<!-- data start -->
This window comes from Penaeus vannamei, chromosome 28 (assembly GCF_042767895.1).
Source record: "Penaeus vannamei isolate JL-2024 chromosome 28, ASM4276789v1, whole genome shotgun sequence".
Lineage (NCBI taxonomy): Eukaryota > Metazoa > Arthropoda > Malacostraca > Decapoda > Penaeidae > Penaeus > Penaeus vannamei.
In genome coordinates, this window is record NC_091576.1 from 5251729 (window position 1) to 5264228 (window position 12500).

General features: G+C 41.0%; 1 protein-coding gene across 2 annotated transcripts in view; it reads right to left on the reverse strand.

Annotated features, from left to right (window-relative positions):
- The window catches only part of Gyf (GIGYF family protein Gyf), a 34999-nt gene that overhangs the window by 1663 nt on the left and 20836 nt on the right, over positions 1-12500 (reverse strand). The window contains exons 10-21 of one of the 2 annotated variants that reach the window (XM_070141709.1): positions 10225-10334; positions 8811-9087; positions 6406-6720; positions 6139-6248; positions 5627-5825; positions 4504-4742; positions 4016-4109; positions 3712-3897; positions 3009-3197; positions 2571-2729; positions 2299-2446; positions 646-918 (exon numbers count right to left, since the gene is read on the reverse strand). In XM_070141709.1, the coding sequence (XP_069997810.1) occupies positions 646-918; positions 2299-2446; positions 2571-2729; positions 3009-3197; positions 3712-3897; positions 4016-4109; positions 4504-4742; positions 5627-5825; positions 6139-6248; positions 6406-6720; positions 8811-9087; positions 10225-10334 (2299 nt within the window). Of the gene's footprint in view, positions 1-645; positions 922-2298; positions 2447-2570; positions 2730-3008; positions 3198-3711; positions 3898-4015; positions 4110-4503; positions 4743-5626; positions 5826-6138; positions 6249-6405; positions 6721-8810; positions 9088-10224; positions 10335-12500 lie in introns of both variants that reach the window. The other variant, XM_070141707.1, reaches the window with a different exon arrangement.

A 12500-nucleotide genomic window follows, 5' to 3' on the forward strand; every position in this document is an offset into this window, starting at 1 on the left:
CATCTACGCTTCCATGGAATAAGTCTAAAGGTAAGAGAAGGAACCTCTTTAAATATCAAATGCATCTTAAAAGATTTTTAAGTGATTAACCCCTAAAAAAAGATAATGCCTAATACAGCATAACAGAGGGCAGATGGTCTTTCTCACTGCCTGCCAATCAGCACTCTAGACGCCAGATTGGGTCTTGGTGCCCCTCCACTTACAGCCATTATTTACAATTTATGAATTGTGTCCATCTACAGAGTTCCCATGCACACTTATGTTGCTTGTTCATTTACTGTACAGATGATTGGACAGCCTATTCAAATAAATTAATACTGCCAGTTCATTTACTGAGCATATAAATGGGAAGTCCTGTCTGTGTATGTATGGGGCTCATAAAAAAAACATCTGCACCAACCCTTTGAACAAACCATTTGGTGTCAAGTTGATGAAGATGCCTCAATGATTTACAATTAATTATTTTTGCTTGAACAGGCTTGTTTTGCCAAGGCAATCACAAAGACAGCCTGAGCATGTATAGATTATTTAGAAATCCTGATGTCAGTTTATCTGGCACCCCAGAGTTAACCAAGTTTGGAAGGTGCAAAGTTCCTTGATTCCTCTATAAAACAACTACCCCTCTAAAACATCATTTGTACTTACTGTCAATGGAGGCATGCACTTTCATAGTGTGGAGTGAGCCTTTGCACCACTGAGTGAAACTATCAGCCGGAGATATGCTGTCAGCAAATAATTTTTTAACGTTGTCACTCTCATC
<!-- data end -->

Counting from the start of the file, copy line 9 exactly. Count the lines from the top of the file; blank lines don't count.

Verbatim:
CATCTACGCTTCCATGGAATAAGTCTAAAGGTAAGAGAAGGAACCTCTTTAAATATCAAATGCATCTTAAAAGATTTTTAAGTGATTAACCCCTAAAAAAAGATAATGCCTAATACAGCATAACAGAGGGCAGATGGTCTTTCTCACTGCCTGCCAATCAGCACTCTAGACGCCAGATTGGGTCTTGGTGCCCCTCCACTTACAGCCATTATTTACAATTTATGAATTGTGTCCATCTACAGAGTTCCCATGCACACTTATGTTGCTTGTTCATTTACTGTACAGATGATTGGACAGCCTATTCAAATAAATTAATACTGCCAGTTCATTTACTGAGCATATAAATGGGAAGTCCTGTCTGTGTATGTATGGGGCTCATAAAAAAAACATCTGCACCAACCCTTTGAACAAACCATTTGGTGTCAAGTTGATGAAGATGCCTCAATGATTTACAATTAATTATTTTTGCTTGAACAGGCTTGTTTTGCCAAGGCAATCACAAAGACAGCCTGAGCATGTATAGATTATTTAGAAATCCTGATGTCAGTTTATCTGGCACCCCAGAGTTAACCAAGTTTGGAAGGTGCAAAGTTCCTTGATTCCTCTATAAAACAACTACCCCTCTAAAACATCATTTGTACTTACTGTCAATGGAGGCATGCACTTTCATAGTGTGGAGTGAGCCTTTGCACCACTGAGTGAAACTATCAGCCGGAGATATGCTGTCAGCAAATAATTTTTTAACGTTGTCACTCTCATC